My father recently rode back to Colorado from Louisiana with me. We made gumbo for friends using local ingredients, soaked in some nearby hot springs even as the air temperature was 20 below freezing, and had the requisite Thanksgiving arguments about politics and philosophy... all very enjoyable. When it was time for him to return home, the scheme involved taking the train from Grand Junction to Denver and then catching a flight. "Excellent," I thought - "We can check out the National Monument above Grand Junction."
Neither of us was prepared for the sublime beauty that we encountered that morning, and I know that what my camera captured was but a pale approximation of the grandeur on display by mother nature.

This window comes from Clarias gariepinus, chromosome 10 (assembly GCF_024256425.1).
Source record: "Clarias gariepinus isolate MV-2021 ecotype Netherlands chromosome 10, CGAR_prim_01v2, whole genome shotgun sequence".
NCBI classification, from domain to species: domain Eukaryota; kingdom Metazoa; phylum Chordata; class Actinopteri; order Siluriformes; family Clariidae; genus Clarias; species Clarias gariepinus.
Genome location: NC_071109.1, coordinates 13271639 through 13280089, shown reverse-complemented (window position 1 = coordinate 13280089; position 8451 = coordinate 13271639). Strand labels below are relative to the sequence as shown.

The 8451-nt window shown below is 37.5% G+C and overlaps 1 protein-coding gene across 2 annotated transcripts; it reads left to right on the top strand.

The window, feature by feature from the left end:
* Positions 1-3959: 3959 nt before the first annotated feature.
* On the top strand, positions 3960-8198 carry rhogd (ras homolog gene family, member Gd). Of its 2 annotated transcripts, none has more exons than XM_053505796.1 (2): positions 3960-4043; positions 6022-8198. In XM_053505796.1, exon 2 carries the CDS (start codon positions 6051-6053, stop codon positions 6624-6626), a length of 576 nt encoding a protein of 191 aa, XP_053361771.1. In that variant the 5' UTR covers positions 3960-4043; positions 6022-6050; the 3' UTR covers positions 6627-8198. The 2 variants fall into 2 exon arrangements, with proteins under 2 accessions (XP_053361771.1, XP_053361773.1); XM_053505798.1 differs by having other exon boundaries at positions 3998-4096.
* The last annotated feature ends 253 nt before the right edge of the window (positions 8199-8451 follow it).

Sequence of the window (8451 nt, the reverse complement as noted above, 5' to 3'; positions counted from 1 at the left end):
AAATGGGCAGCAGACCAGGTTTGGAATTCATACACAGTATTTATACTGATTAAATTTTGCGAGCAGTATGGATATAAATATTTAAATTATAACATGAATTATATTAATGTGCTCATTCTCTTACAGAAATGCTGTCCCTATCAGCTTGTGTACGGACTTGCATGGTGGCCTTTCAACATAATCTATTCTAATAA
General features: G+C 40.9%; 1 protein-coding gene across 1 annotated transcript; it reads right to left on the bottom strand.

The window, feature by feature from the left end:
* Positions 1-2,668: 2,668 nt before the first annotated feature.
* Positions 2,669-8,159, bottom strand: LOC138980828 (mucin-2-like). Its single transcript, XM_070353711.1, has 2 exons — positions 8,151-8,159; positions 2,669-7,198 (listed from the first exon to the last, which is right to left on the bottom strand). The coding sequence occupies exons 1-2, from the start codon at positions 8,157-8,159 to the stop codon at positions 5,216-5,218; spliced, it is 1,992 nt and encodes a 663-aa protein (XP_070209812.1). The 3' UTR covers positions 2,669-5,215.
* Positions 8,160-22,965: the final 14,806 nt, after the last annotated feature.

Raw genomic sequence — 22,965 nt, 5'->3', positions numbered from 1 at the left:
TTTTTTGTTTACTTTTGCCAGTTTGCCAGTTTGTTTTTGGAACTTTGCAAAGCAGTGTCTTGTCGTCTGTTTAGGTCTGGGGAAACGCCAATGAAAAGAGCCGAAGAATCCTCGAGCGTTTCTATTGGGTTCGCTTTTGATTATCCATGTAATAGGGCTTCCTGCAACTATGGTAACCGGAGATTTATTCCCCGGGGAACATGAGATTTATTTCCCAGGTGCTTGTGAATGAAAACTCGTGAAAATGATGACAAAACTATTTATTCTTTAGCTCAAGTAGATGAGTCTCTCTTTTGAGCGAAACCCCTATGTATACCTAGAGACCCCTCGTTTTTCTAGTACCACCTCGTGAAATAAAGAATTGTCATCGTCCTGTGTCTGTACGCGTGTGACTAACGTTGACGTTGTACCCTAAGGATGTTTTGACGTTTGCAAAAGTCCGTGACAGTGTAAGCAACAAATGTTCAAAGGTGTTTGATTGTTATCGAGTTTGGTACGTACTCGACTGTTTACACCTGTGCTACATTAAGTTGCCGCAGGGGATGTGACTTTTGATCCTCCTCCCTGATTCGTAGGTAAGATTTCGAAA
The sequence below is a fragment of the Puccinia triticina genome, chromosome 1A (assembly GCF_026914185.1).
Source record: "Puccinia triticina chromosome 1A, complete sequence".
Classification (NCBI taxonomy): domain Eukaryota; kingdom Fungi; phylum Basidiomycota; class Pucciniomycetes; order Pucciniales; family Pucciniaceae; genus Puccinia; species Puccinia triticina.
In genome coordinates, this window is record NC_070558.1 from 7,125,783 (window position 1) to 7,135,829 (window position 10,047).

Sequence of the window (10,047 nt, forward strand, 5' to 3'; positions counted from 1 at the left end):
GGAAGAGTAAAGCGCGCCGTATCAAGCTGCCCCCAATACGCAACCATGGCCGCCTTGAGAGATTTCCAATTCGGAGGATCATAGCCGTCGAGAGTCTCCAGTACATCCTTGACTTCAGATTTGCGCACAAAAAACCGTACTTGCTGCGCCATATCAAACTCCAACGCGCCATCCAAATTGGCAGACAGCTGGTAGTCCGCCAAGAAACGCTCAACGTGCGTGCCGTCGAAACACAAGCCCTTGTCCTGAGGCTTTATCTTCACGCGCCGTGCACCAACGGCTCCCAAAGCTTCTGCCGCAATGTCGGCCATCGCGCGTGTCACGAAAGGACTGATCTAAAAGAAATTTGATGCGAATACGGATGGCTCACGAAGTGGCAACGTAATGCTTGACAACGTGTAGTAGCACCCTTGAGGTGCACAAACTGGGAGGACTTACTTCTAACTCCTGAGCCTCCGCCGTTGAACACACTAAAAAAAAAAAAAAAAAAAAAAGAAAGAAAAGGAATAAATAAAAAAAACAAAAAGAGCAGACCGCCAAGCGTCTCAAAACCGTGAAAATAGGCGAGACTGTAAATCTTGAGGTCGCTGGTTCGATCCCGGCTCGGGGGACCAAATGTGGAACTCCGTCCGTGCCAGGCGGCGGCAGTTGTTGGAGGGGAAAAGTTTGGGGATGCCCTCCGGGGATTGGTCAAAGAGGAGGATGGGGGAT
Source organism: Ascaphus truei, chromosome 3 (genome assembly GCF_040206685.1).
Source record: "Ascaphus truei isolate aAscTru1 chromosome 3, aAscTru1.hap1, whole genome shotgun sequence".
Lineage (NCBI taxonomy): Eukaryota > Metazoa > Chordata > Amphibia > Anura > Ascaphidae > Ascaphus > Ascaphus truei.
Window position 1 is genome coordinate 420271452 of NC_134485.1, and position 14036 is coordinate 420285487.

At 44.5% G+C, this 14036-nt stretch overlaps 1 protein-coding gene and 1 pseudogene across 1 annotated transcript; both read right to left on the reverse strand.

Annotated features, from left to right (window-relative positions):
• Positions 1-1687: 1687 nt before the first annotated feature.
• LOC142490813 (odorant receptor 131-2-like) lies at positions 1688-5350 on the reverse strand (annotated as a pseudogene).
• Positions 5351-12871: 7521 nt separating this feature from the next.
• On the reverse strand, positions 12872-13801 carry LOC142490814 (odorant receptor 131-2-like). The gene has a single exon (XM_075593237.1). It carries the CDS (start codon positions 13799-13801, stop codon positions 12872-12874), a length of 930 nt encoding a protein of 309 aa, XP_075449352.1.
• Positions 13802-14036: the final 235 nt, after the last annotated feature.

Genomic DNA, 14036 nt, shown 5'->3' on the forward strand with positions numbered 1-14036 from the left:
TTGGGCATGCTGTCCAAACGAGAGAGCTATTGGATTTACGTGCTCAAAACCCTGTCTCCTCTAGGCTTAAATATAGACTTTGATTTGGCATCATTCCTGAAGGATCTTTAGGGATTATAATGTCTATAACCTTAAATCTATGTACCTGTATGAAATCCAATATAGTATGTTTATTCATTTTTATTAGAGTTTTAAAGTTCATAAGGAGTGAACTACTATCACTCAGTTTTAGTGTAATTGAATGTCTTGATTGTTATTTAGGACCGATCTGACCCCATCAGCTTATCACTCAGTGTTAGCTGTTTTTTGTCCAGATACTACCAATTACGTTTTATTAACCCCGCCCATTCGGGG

The Grand Valley was filled with a cold mist that all but obscured the goings on of the city below. Grand Mesa, the largest flat-topped mountain on Earth, rose distantly in icy blue majesty. What what really struck me however was the brilliance of the sandstone cliffs bathed in morning sunshine that, along with their natural steepness, rendered them immune to the cover of snow which buried everything else.
Colorado National Monument apparently enjoyed fewer than 500,000 visitors in 2012 while the Grand Canyon played host to 4.4 million. Perhaps if more folks made the pilgrimage up Rimrock Drive in December, this other gem of the Colorado Plateau would develop a greater following.